Autumn does not really exist in Jamaica, sadly. Yes, the temperatures ease a touch. The sun does not burn so hard. The light is a little softer. And the migrating birds arrive in our garden – bright warblers from Texas. So far, I have seen very few of our regular winter visitors, but hope to see more in the next week or so.
A year ago, I was in England, the country of my birth. At my sister’s home in Sussex, I enjoyed long walks across the fields and down paths lined with the burrows of various furry animals. Here are a few photos to give you a feel of it… Please indulge me if I share a few in the next week or two. I need to get this homesickness out of my system…
I spent a little time (very short, so these are truly only glimpses) in the capital of Grenada, St. George’s, recently. On my first day, I took a minibus and wandered around – alone and un-harrassed by anyone – during one warm and humid day, and spent a little time there too with groups during subsequent field trips. Here are a few photos I took that will give you an impression of the town of some 36,000 inhabitants (about half the size of the population of May Pen in Clarendon, Jamaica; and about one third of the total population of the island). The town was built by the French in 1650, and then later the British moved in. Despite the devastation of Hurricane Ivan in 2004, the town retains some lovely historic buildings, a charming waterfront and a lively atmosphere.
You can find more photos of Saint George’s (and more from the field trips, to follow) on my Facebook page.
We had an exhausting bout of endless, heavy rain yesterday, and just steamed gently in the sun today. Not bad for mid-week. With the holidays nearly over, Kingstonians are returning to whatever “normal” passes for these days. School hovers on the near horizon. It’s a weary time of year.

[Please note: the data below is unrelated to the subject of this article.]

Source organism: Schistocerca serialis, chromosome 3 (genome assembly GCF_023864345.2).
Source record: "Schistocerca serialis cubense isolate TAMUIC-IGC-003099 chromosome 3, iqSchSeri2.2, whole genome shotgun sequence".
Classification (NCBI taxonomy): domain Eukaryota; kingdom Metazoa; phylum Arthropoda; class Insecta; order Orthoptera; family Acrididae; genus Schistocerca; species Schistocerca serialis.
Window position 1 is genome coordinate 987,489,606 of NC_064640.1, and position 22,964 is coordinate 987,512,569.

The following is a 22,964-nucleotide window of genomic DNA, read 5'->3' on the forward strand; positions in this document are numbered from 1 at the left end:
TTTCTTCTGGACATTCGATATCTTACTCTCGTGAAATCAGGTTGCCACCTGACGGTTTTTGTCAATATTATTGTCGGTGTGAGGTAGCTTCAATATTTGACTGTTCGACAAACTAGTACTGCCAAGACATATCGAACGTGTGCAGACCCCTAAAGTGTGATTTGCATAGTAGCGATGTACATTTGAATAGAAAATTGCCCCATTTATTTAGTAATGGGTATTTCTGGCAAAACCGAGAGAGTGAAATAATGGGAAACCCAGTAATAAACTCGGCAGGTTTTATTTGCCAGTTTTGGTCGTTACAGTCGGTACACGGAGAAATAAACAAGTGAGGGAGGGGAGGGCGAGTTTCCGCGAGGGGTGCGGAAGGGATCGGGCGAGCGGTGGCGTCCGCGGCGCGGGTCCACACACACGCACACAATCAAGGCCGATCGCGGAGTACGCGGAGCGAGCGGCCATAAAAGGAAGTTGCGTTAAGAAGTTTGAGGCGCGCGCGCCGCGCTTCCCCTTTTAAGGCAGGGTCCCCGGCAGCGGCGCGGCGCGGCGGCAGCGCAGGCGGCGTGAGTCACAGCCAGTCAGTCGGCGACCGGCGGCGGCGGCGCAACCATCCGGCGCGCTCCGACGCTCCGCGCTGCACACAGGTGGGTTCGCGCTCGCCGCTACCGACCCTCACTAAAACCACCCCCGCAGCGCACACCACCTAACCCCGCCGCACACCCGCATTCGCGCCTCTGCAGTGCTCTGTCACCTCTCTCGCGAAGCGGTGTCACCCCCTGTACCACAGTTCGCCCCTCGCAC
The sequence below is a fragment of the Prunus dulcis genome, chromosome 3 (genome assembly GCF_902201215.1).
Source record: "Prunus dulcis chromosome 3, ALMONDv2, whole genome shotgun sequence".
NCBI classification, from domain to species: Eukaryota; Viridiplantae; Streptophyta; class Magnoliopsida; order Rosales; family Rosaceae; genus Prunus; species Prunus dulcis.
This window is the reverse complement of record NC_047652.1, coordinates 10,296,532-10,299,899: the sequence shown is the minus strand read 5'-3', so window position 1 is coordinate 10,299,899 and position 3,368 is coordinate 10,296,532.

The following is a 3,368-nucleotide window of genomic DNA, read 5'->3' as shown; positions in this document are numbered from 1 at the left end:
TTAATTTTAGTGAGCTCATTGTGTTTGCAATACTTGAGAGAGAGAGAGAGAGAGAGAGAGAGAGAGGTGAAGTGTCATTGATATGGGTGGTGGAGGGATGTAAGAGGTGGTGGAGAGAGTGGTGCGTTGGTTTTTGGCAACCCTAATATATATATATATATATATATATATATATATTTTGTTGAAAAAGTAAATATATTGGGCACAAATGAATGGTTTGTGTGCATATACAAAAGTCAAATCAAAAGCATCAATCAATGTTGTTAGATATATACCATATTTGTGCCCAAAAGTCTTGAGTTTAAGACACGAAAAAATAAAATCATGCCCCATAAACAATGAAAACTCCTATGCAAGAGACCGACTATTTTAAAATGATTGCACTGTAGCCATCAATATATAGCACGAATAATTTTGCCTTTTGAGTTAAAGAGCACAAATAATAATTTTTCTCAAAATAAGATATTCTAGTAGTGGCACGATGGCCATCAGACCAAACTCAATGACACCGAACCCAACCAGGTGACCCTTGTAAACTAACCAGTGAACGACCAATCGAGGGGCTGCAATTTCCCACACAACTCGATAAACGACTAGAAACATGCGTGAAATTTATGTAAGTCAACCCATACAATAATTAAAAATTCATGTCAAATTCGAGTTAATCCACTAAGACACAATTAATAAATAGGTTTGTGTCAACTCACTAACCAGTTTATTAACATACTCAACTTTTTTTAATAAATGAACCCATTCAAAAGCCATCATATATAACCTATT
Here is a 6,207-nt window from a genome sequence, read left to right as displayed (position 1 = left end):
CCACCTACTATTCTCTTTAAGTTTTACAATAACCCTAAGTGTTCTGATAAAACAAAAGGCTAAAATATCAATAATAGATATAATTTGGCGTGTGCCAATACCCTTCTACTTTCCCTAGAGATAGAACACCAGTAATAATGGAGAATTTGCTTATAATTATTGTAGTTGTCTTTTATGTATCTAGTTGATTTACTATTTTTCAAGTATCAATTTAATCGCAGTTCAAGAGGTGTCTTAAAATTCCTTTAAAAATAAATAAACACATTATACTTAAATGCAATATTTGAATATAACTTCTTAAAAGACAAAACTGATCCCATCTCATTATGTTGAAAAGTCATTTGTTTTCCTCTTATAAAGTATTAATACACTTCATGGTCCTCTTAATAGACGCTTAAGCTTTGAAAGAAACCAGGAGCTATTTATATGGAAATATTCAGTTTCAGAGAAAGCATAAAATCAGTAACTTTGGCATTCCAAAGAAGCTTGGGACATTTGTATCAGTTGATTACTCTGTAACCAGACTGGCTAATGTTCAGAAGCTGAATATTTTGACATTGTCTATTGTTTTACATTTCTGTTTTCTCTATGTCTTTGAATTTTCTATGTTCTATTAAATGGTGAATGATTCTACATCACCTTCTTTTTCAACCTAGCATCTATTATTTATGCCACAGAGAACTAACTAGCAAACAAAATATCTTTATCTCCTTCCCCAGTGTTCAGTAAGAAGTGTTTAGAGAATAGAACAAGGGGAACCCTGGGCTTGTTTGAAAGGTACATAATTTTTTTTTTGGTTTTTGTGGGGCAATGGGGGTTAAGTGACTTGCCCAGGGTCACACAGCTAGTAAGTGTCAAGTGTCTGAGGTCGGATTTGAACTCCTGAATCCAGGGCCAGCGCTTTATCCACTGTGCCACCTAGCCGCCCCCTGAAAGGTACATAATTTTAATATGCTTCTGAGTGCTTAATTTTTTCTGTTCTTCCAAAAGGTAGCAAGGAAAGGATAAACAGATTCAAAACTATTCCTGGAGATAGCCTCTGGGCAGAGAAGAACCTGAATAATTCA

Exam fever: Once a year, the media and Jamaican public get all worked up about examination results, the relative performances of high schools, etc. There is little focus on education for the remainder of the year. Education Minister Ronnie Thwaites seems to have ruffled feathers, though, by suggesting to a very large crowd of unemployed teachers that they should volunteer their services meanwhile, with a view to getting a job. Perhaps it wasn’t the right moment to say this, Minister Thwaites – at a government-run jobs fair. There were a lot of long faces, and a lot of muttering. What to do… I hear the second day of the jobs fair went better. Perhaps it was just the lousy weather yesterday.
Crisis? What crisis? Oh, there IS? Meanwhile, Minister Thwaites wants to “avert a Maths crisis” based on the latest dismal results in that subject area, the Gleaner says. But are we on the brink? No, we are already well into the Maths crisis, and we have been for years. Well, at least the good Minister is using that word. Crisis.
So now it’s the Brazilians: We are to expect another wave of tourists from overseas – this time from Brazil. Jamaica’s Ambassador to Brazil Alison Stone Roofe (such a nice woman) is hopeful. But haven’t we heard this from tourism officials before? At one time we were expecting a flood of Chinese tourists; then Colombians; then Indians. Oh yes, and not long ago it was Russians! (How is that going, I wonder?) Meanwhile, our tourism figures are looking less than rosy. The stats for June 2013 showed gains over June in previous years, but there was a 4% decline overall for 2013 over the numbers for 2012.